I tell my students that ear training is “strength and conditioning” for musicians. I love this analogy - serious athletes don’t just practice their own sport, they also run and lift weights. You might sing or play your instrument beautifully, but that’s not enough. Working musicians need EARS that are “fast” and “strong.”
How do we build this aural athleticism?
I started thinking about this again last week. One of my vocal jazz altos asked for some ideas about how to practice ear training over the summer before our fall auditions. Here are some exercises I suggested. Some of these are specifically for jazz and some are more general.
1. Play piano. Work through a hymnal or the Bach chorales. Do one hymn or chorale every day, and sing along with the different voice parts while you play. If your piano skills aren’t great, don’t worry, that’s why you’re doing this. The best thing you can do to improve your ears is to get better at piano. Play and sing slowly and deliberately every day, and you’ll start to develop a stronger connection between your ears and your brain and your fingers.
2. Transcribe jazz solos by ear. Listen to jazz singers and instrumentalists improvise. Listen deeply and repeatedly to a solo until you can sing along (or until you CAN’T NOT sing along). Start with something simple and do a few bars at a time. Pick music you really like so this is FUN and not a chore. There’s an endless number of great recordings to choose from, but here’s a good list of easy-ish solos to start with.
Side note: I’d also recommend this book, an incredible resource from Darmon Meader. It has tons of stylistic jazz solos notated for voice, and includes great recordings in different keys that you can sing along with.
3. Sing crunchy intervals against the piano. With the sustain pedal down, play any note repeatedly while you sing the pitch a half step away. Can you keep it in tune? Repeat with different dissonant intervals.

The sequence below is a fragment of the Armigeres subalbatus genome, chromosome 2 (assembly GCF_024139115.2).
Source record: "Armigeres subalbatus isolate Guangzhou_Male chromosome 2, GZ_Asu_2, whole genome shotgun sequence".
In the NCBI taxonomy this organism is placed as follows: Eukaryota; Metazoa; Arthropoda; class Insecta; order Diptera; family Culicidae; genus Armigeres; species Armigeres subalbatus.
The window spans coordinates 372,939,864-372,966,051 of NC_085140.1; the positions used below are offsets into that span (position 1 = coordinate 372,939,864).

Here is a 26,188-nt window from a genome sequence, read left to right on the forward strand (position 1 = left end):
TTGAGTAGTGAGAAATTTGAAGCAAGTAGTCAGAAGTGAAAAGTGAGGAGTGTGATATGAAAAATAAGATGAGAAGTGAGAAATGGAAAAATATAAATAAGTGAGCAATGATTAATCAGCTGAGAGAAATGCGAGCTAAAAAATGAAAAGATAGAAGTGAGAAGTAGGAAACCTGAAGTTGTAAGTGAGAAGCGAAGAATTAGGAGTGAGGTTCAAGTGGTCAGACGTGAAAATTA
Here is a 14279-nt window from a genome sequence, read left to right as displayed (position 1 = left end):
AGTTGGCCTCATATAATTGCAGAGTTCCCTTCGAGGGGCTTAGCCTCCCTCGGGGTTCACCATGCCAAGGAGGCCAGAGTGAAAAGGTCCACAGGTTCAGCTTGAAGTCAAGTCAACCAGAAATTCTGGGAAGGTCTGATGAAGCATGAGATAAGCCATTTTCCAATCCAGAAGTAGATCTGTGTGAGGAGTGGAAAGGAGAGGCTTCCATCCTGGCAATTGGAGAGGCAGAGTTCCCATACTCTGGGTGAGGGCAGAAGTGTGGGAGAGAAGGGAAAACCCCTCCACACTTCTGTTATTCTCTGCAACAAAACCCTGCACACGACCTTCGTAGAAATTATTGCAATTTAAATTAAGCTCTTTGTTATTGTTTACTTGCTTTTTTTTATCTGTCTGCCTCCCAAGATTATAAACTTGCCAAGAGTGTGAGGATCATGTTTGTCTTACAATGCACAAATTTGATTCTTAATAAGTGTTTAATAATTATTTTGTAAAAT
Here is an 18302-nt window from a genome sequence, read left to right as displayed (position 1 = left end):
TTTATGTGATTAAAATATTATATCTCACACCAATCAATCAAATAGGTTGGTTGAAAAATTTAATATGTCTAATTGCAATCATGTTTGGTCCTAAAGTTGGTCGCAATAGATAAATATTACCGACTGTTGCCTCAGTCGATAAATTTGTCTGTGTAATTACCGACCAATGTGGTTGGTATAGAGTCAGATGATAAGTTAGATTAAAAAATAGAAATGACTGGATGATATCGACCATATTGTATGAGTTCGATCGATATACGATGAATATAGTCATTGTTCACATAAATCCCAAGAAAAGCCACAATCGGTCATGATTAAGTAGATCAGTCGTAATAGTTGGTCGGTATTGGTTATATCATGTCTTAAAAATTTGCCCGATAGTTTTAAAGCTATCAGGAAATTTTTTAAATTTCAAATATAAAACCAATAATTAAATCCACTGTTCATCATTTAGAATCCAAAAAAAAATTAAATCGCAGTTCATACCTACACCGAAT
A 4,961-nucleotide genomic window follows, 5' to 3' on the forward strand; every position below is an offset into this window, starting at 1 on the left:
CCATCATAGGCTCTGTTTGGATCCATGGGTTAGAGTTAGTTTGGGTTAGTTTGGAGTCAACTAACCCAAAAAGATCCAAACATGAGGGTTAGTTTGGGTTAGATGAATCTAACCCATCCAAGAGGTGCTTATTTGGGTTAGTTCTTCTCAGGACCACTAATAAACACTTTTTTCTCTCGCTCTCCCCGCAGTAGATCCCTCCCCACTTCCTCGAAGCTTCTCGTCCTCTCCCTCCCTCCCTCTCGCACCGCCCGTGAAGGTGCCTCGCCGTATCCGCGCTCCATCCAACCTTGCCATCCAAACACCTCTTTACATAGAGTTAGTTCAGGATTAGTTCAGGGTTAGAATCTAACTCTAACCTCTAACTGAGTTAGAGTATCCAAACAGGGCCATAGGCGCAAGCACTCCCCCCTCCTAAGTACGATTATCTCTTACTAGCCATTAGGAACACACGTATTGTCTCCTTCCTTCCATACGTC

4. Two different scales together. Sing a C major scale while simultaneously playing a different major scale. For example, when you sing C major and play F-sharp major, it makes a tritone between piano and voice at each scale degree. Can you get up and down the whole scale without ever losing the tritone? Work through lots of different intervals between your voice and the piano. Then try using other scales.
5. Planing piano and voice together. Play a C major triad and sing an F against it. Move that entire voicing (piano and voice) up and down by half steps. Then move by other intervals, then do the same thing with different voicings. You might want to start with something easier (for example, play C and G at the piano, and sing E).
6. Sing a simple song and accompany yourself in a different key.
7. Seventh chord shells. Play a random note and call it the root of a major 7th chord. Now sing the 3rd and the 7th (sing “third” and “seventh,” or sing the actual note names). Pick a new random note for the root, do the same thing. Get really fast at this, doing only major 7th chord shells (“shell” = R37 only). Then work through dominant 7th chords and minor 7th chords the same way.
8. Transcribe the chords of songs you know. Pick literally any song you like -- jazz standards, top 40, musical theater, motown, Disney ballad, etc. Print out the lyrics (double space), then use piano or guitar to figure out the chords of the song by ear, and write them in as lead-sheet symbols. Check your answers by playing along with the recording, or by singing the melody and accompanying yourself -- do your chords sound right? Again, start with something easy and gradually build up to more harmonically diverse music.
These exercises are all meant to be flexible, so adapt them as needed for difficulty level and depending what you want to work on. I’m a big fan of using piano for ear training because of how the keys lay out visually, but you could do some of these exercises with other instruments as well.